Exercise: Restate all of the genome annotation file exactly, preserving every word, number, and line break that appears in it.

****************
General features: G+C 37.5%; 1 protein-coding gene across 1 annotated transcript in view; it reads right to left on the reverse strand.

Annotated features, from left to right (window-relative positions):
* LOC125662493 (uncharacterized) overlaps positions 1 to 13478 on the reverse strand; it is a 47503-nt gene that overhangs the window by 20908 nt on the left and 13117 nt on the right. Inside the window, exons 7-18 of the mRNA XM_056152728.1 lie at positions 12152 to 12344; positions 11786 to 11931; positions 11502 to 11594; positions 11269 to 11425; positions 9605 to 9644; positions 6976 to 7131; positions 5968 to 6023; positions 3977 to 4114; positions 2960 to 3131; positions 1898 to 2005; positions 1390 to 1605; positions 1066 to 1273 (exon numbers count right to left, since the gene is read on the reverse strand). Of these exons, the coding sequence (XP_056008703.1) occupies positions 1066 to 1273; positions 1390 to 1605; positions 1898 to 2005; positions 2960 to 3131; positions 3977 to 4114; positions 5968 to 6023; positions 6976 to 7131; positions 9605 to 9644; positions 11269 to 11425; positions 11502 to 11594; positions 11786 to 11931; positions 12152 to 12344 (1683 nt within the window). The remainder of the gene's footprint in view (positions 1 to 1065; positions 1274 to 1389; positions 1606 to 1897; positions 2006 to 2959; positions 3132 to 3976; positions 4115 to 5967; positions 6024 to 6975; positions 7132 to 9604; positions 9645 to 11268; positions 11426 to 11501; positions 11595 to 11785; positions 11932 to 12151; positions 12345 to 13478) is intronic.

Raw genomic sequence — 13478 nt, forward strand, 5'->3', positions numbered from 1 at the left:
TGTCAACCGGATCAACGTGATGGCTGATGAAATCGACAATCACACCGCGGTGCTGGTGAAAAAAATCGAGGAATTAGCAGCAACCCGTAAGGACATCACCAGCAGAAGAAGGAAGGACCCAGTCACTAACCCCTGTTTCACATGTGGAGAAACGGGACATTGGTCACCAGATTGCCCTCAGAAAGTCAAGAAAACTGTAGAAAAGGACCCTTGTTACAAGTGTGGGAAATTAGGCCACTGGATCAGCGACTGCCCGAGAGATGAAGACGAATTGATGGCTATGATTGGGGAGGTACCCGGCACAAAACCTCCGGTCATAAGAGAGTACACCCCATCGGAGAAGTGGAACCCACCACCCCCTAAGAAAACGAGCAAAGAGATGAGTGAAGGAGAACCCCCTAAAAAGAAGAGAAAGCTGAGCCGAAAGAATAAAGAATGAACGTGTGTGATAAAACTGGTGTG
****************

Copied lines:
General features: G+C 37.5%; 1 protein-coding gene across 1 annotated transcript in view; it reads right to left on the reverse strand.

Annotated features, from left to right (window-relative positions):
* LOC125662493 (uncharacterized) overlaps positions 1 to 13478 on the reverse strand; it is a 47503-nt gene that overhangs the window by 20908 nt on the left and 13117 nt on the right. Inside the window, exons 7-18 of the mRNA XM_056152728.1 lie at positions 12152 to 12344; positions 11786 to 11931; positions 11502 to 11594; positions 11269 to 11425; positions 9605 to 9644; positions 6976 to 7131; positions 5968 to 6023; positions 3977 to 4114; positions 2960 to 3131; positions 1898 to 2005; positions 1390 to 1605; positions 1066 to 1273 (exon numbers count right to left, since the gene is read on the reverse strand). Of these exons, the coding sequence (XP_056008703.1) occupies positions 1066 to 1273; positions 1390 to 1605; positions 1898 to 2005; positions 2960 to 3131; positions 3977 to 4114; positions 5968 to 6023; positions 6976 to 7131; positions 9605 to 9644; positions 11269 to 11425; positions 11502 to 11594; positions 11786 to 11931; positions 12152 to 12344 (1683 nt within the window). The remainder of the gene's footprint in view (positions 1 to 1065; positions 1274 to 1389; positions 1606 to 1897; positions 2006 to 2959; positions 3132 to 3976; positions 4115 to 5967; positions 6024 to 6975; positions 7132 to 9604; positions 9645 to 11268; positions 11426 to 11501; positions 11595 to 11785; positions 11932 to 12151; positions 12345 to 13478) is intronic.

Raw genomic sequence — 13478 nt, forward strand, 5'->3', positions numbered from 1 at the left:
TGTCAACCGGATCAACGTGATGGCTGATGAAATCGACAATCACACCGCGGTGCTGGTGAAAAAAATCGAGGAATTAGCAGCAACCCGTAAGGACATCACCAGCAGAAGAAGGAAGGACCCAGTCACTAACCCCTGTTTCACATGTGGAGAAACGGGACATTGGTCACCAGATTGCCCTCAGAAAGTCAAGAAAACTGTAGAAAAGGACCCTTGTTACAAGTGTGGGAAATTAGGCCACTGGATCAGCGACTGCCCGAGAGATGAAGACGAATTGATGGCTATGATTGGGGAGGTACCCGGCACAAAACCTCCGGTCATAAGAGAGTACACCCCATCGGAGAAGTGGAACCCACCACCCCCTAAGAAAACGAGCAAAGAGATGAGTGAAGGAGAACCCCCTAAAAAGAAGAGAAAGCTGAGCCGAAAGAATAAAGAATGAACGTGTGTGATAAAACTGGTGTG